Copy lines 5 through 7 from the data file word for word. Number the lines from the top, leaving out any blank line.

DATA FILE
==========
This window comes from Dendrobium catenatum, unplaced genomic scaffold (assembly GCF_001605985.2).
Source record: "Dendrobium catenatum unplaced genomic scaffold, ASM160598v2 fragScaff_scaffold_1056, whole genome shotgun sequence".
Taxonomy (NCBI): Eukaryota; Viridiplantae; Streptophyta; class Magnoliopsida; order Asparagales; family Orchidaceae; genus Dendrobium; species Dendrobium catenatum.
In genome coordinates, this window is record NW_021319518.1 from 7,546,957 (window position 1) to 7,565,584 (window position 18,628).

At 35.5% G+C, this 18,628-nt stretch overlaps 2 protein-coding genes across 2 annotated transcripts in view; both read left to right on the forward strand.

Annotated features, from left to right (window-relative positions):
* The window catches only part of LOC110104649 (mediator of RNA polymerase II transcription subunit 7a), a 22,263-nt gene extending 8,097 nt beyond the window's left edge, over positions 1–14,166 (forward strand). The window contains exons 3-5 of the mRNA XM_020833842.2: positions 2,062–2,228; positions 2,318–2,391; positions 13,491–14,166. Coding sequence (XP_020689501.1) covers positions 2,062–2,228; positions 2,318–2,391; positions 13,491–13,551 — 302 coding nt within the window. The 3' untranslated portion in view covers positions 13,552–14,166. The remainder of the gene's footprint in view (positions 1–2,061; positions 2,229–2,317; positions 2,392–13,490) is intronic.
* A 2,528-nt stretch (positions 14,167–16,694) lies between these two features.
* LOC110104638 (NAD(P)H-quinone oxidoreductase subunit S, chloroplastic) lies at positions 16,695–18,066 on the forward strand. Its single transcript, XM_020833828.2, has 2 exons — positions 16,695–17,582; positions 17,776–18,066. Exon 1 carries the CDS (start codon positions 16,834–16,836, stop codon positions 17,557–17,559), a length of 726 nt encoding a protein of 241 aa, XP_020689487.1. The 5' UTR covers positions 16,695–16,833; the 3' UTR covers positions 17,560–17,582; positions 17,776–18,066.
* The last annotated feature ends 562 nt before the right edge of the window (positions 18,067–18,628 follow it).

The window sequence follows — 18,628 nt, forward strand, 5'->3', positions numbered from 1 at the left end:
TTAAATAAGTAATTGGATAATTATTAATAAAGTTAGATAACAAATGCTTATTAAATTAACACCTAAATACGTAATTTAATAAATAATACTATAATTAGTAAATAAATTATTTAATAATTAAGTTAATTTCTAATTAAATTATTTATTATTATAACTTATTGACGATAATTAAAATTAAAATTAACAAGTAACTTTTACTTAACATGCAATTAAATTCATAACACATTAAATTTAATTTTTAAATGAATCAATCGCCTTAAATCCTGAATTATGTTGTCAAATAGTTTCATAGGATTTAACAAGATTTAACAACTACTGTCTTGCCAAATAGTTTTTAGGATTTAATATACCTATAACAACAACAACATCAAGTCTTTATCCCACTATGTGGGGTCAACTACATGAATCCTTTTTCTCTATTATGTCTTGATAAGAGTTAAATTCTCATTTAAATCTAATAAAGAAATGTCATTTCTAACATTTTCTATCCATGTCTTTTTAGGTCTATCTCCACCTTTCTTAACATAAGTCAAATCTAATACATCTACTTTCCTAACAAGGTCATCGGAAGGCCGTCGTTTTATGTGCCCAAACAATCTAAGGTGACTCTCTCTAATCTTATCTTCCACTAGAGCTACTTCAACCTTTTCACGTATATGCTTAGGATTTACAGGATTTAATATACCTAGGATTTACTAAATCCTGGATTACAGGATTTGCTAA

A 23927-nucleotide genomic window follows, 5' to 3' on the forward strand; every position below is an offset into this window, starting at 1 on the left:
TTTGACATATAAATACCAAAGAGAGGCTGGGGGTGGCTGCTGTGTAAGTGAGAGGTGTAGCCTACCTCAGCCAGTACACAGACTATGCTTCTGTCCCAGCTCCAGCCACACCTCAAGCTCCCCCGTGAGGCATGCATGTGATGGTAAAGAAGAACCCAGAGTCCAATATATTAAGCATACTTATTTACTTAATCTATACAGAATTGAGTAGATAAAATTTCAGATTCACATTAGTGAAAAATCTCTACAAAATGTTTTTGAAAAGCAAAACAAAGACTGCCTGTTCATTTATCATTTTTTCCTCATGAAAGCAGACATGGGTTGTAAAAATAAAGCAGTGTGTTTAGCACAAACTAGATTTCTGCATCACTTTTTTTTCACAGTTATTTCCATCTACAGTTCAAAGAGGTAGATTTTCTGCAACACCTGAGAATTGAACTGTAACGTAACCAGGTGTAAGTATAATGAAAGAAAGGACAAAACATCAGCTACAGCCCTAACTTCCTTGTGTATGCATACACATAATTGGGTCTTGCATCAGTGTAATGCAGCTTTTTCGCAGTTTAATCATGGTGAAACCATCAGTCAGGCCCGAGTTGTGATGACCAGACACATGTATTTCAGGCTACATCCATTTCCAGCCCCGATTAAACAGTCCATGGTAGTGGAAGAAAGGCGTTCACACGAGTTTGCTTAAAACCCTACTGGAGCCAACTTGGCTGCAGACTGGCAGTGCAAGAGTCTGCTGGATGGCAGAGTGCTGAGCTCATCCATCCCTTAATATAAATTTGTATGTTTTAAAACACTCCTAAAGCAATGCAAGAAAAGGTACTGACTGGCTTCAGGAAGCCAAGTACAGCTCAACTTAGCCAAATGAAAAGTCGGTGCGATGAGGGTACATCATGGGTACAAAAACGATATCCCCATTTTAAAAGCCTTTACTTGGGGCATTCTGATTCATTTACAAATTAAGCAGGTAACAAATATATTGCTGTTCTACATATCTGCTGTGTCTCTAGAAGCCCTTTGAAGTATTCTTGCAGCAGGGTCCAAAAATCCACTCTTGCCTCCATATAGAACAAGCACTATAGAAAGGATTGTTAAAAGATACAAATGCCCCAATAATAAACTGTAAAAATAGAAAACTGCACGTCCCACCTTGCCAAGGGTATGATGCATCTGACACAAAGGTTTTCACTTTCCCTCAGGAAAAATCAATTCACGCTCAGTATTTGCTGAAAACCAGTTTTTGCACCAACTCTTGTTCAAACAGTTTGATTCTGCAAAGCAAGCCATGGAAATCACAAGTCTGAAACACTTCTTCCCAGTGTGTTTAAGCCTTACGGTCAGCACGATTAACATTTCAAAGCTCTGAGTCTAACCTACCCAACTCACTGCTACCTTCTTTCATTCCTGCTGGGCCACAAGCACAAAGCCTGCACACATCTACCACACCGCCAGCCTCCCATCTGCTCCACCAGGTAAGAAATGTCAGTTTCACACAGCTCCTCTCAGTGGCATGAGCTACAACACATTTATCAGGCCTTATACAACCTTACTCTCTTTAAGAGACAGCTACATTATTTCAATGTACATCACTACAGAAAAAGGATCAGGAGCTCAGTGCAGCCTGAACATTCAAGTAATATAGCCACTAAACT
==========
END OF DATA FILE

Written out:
At 35.5% G+C, this 18,628-nt stretch overlaps 2 protein-coding genes across 2 annotated transcripts in view; both read left to right on the forward strand.

Annotated features, from left to right (window-relative positions):
* The window catches only part of LOC110104649 (mediator of RNA polymerase II transcription subunit 7a), a 22,263-nt gene extending 8,097 nt beyond the window's left edge, over positions 1–14,166 (forward strand). The window contains exons 3-5 of the mRNA XM_020833842.2: positions 2,062–2,228; positions 2,318–2,391; positions 13,491–14,166. Coding sequence (XP_020689501.1) covers positions 2,062–2,228; positions 2,318–2,391; positions 13,491–13,551 — 302 coding nt within the window. The 3' untranslated portion in view covers positions 13,552–14,166. The remainder of the gene's footprint in view (positions 1–2,061; positions 2,229–2,317; positions 2,392–13,490) is intronic.